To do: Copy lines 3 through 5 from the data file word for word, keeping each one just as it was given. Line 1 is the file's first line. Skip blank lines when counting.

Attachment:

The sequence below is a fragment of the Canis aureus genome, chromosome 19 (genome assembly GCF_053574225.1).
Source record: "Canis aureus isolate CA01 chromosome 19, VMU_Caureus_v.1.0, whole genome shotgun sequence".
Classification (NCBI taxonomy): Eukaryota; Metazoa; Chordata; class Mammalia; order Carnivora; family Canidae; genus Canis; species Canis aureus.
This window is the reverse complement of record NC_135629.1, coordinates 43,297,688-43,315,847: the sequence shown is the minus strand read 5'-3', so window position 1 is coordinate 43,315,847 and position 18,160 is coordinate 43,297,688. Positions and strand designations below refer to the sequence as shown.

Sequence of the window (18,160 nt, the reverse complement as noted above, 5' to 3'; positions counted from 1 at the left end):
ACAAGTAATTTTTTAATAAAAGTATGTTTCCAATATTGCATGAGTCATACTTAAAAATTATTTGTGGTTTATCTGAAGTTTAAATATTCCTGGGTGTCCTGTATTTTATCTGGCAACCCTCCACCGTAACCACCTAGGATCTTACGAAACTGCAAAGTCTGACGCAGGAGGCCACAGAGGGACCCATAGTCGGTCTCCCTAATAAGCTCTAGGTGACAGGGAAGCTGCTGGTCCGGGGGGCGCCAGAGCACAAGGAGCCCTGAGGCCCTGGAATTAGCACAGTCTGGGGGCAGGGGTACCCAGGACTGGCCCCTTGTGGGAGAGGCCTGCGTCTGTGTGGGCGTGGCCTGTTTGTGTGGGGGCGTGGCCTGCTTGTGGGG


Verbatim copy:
Classification (NCBI taxonomy): Eukaryota; Metazoa; Chordata; class Mammalia; order Carnivora; family Canidae; genus Canis; species Canis aureus.
This window is the reverse complement of record NC_135629.1, coordinates 43,297,688-43,315,847: the sequence shown is the minus strand read 5'-3', so window position 1 is coordinate 43,315,847 and position 18,160 is coordinate 43,297,688. Positions and strand designations below refer to the sequence as shown.

Sequence of the window (18,160 nt, the reverse complement as noted above, 5' to 3'; positions counted from 1 at the left end):